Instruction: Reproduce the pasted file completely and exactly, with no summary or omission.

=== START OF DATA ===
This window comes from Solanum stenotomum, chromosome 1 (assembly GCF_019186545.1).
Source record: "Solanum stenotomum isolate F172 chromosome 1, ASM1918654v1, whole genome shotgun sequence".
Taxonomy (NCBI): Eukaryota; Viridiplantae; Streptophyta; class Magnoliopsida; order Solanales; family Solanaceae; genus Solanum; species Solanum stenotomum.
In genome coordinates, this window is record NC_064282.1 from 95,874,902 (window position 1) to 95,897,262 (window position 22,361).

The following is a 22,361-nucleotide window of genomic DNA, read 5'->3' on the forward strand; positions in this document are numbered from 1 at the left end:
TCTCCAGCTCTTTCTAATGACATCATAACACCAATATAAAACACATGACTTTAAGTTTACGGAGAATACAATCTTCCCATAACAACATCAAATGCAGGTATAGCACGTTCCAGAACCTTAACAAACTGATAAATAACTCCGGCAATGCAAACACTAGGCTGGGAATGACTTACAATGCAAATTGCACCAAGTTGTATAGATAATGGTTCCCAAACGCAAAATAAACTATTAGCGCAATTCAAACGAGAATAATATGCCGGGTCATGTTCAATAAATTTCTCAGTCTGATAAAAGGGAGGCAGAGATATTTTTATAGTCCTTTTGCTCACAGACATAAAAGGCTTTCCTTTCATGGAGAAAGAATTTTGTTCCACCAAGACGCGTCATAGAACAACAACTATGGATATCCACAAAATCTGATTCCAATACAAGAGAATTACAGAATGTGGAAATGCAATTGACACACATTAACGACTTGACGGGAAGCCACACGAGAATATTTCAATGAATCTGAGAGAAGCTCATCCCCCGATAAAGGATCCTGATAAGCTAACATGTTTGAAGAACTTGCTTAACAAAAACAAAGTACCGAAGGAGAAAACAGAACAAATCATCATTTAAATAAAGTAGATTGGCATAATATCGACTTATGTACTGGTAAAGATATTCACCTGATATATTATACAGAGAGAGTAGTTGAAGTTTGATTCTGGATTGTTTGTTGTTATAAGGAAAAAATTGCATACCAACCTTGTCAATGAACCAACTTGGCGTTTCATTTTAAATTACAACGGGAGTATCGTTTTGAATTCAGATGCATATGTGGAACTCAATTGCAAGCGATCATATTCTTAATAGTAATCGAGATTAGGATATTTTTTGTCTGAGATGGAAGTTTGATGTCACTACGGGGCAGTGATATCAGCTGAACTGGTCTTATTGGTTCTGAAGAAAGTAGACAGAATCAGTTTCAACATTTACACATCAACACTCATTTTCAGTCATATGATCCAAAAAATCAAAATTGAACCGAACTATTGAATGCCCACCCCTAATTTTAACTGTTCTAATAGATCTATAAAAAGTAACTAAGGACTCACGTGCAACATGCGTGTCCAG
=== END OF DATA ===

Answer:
This window comes from Solanum stenotomum, chromosome 1 (assembly GCF_019186545.1).
Source record: "Solanum stenotomum isolate F172 chromosome 1, ASM1918654v1, whole genome shotgun sequence".
Taxonomy (NCBI): Eukaryota; Viridiplantae; Streptophyta; class Magnoliopsida; order Solanales; family Solanaceae; genus Solanum; species Solanum stenotomum.
In genome coordinates, this window is record NC_064282.1 from 95,874,902 (window position 1) to 95,897,262 (window position 22,361).

The following is a 22,361-nucleotide window of genomic DNA, read 5'->3' on the forward strand; positions in this document are numbered from 1 at the left end:
TCTCCAGCTCTTTCTAATGACATCATAACACCAATATAAAACACATGACTTTAAGTTTACGGAGAATACAATCTTCCCATAACAACATCAAATGCAGGTATAGCACGTTCCAGAACCTTAACAAACTGATAAATAACTCCGGCAATGCAAACACTAGGCTGGGAATGACTTACAATGCAAATTGCACCAAGTTGTATAGATAATGGTTCCCAAACGCAAAATAAACTATTAGCGCAATTCAAACGAGAATAATATGCCGGGTCATGTTCAATAAATTTCTCAGTCTGATAAAAGGGAGGCAGAGATATTTTTATAGTCCTTTTGCTCACAGACATAAAAGGCTTTCCTTTCATGGAGAAAGAATTTTGTTCCACCAAGACGCGTCATAGAACAACAACTATGGATATCCACAAAATCTGATTCCAATACAAGAGAATTACAGAATGTGGAAATGCAATTGACACACATTAACGACTTGACGGGAAGCCACACGAGAATATTTCAATGAATCTGAGAGAAGCTCATCCCCCGATAAAGGATCCTGATAAGCTAACATGTTTGAAGAACTTGCTTAACAAAAACAAAGTACCGAAGGAGAAAACAGAACAAATCATCATTTAAATAAAGTAGATTGGCATAATATCGACTTATGTACTGGTAAAGATATTCACCTGATATATTATACAGAGAGAGTAGTTGAAGTTTGATTCTGGATTGTTTGTTGTTATAAGGAAAAAATTGCATACCAACCTTGTCAATGAACCAACTTGGCGTTTCATTTTAAATTACAACGGGAGTATCGTTTTGAATTCAGATGCATATGTGGAACTCAATTGCAAGCGATCATATTCTTAATAGTAATCGAGATTAGGATATTTTTTGTCTGAGATGGAAGTTTGATGTCACTACGGGGCAGTGATATCAGCTGAACTGGTCTTATTGGTTCTGAAGAAAGTAGACAGAATCAGTTTCAACATTTACACATCAACACTCATTTTCAGTCATATGATCCAAAAAATCAAAATTGAACCGAACTATTGAATGCCCACCCCTAATTTTAACTGTTCTAATAGATCTATAAAAAGTAACTAAGGACTCACGTGCAACATGCGTGTCCAG